Researchers are now going to able to get a clearer picture of what’s considered the world’s oldest surviving digital computer. The user manual was long for quite a long time until it was recently rediscovered. The Z4, which was constructed in 1945, is about the size of a room, runs on tape, and needed several people to be able to operate. The machine now lives at the Deutsches Museum in Munich, Germany.
Evelyn Boesch, an archivist working at ETH Zurich, noticed the manual among other documents that belonged to her father back in March. René Boesch did some work with the Swiss Aeronautical Engineering Association based at the Swiss Aeronautical Engineering Association University’s Institute for Aircraft Statics and Aircraft Construction. That’s where the Z4 was housed in the early 1950s.
Among Boesch’s recovered documents were some notes related to one of the many math problems that the Z4 solved. In this case, it was a math problem that was related to the development o the P-16 jet fighter. Bruderer wrote in a blog post for the Association of Computing Machinery, ‘These included calculations on the trajectory of rockets, on aircraft wings, on flutter vibrations [and] on nosedive.’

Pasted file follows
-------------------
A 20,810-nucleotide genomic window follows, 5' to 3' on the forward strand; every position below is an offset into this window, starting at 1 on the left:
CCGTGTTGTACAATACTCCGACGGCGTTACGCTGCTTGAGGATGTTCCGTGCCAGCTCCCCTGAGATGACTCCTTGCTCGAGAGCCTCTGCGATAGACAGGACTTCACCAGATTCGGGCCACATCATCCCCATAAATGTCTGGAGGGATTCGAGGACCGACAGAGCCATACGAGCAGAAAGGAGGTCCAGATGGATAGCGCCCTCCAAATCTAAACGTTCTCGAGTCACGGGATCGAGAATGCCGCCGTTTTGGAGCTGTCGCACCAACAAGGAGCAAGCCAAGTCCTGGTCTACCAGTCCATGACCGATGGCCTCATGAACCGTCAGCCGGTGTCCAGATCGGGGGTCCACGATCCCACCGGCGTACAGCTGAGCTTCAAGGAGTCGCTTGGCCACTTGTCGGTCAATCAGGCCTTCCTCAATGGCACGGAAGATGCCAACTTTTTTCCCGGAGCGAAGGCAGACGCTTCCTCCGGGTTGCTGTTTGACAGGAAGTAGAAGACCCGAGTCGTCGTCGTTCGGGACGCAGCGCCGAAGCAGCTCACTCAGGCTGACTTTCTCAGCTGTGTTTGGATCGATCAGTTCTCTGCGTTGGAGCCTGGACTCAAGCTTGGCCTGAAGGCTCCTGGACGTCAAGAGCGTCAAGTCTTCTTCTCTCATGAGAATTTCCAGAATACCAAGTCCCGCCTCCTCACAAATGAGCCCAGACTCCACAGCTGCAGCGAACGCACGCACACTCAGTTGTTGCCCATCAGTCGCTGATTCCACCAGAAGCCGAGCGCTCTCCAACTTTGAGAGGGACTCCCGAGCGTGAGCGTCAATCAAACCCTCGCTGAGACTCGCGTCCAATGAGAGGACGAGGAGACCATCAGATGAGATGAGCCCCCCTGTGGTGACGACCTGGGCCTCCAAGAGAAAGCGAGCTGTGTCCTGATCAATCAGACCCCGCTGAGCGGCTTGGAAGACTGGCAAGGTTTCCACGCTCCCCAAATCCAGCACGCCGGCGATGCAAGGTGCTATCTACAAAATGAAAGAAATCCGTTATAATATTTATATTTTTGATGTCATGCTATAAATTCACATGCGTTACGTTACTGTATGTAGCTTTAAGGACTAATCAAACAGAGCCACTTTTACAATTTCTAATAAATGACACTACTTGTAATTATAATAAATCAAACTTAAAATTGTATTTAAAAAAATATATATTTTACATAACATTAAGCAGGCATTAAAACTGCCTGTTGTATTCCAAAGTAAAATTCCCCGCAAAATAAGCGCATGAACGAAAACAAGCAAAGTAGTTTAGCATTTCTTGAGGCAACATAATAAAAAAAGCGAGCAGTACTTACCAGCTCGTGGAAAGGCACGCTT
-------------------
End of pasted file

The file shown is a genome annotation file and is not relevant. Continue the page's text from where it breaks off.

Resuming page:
The backstory of this computer is quite extensive. Konrad Zuse, a German civil engineer, invented the Z4 computer during the time of the Nazis and is more than the likely the one who wrote the manual. Bruderer said that, at one point, the Nazis demanded that the Zuse computer be moved to a concentration camp, where the regime used forced labor to build rockets and flying bombs. He refused to cooperate and instead moved the Z4 out to a barn in a rural town until the war was over.
The Z4 was later acquired by Eduard Stiefel, a mathematician at the ETH Zurich’s Institute for Applied Mathematics. The system spent a several years at the French and German Research Institute of Saint-Louis. Then, the Z4 was transferred to the Deutsches Museum in 1960.